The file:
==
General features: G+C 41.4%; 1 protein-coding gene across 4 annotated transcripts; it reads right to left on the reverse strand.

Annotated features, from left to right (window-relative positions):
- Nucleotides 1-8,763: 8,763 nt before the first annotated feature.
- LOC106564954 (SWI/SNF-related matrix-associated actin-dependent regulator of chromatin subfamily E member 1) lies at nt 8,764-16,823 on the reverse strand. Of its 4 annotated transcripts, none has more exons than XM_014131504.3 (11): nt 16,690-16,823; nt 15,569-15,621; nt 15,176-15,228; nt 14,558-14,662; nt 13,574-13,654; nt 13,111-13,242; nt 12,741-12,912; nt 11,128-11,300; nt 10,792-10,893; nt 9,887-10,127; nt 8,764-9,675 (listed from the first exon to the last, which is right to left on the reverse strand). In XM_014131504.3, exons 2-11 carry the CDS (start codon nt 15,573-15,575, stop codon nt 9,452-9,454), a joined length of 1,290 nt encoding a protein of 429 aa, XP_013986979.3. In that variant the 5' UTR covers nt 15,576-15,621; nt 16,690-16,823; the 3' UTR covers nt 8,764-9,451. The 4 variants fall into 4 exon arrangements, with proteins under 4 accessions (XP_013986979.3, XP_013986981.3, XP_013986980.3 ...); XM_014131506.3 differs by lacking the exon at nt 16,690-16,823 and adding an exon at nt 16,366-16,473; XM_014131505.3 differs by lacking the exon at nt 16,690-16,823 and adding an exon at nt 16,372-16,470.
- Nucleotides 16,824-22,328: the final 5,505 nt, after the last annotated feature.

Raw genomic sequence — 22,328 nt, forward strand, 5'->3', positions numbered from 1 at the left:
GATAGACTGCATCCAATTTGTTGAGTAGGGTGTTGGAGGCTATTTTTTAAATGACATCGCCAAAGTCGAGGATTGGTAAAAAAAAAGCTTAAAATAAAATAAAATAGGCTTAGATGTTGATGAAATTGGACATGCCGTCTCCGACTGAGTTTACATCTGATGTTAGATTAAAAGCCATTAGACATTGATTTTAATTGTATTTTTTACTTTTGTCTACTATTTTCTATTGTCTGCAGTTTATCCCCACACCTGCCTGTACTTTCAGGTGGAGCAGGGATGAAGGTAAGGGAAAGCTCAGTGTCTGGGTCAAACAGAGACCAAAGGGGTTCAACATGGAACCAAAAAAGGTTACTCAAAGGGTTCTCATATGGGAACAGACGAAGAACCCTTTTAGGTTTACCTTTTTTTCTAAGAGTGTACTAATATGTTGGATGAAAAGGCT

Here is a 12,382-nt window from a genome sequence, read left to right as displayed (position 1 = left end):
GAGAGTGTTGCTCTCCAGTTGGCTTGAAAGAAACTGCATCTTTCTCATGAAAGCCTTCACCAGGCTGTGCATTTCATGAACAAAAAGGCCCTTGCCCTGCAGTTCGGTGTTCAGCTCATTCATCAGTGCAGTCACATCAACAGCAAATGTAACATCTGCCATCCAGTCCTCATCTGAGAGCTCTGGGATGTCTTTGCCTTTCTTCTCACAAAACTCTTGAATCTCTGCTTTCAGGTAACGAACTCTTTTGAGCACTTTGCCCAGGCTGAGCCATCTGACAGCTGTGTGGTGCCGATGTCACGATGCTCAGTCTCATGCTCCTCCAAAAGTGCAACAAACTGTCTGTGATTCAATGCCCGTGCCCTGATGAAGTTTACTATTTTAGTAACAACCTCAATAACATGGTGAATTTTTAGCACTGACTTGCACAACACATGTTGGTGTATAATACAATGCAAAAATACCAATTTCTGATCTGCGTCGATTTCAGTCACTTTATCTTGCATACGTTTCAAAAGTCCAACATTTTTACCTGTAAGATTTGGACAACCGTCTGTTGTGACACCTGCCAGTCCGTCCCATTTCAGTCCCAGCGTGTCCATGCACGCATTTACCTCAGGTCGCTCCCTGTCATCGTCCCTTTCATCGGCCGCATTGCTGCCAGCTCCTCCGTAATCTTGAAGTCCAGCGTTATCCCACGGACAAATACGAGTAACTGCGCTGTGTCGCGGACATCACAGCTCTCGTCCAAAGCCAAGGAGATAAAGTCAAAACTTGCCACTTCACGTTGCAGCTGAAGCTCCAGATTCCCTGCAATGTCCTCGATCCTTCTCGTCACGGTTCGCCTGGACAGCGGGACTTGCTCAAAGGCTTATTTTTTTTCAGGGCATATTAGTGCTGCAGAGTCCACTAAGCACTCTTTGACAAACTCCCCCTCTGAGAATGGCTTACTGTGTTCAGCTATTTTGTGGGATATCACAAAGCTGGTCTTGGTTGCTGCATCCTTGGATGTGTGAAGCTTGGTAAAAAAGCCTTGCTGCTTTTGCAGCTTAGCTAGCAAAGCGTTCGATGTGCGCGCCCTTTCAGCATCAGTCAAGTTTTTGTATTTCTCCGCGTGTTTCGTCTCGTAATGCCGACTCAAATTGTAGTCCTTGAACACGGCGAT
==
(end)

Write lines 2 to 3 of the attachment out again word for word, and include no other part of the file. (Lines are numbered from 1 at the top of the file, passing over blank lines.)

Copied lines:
Annotated features, from left to right (window-relative positions):
- Nucleotides 1-8,763: 8,763 nt before the first annotated feature.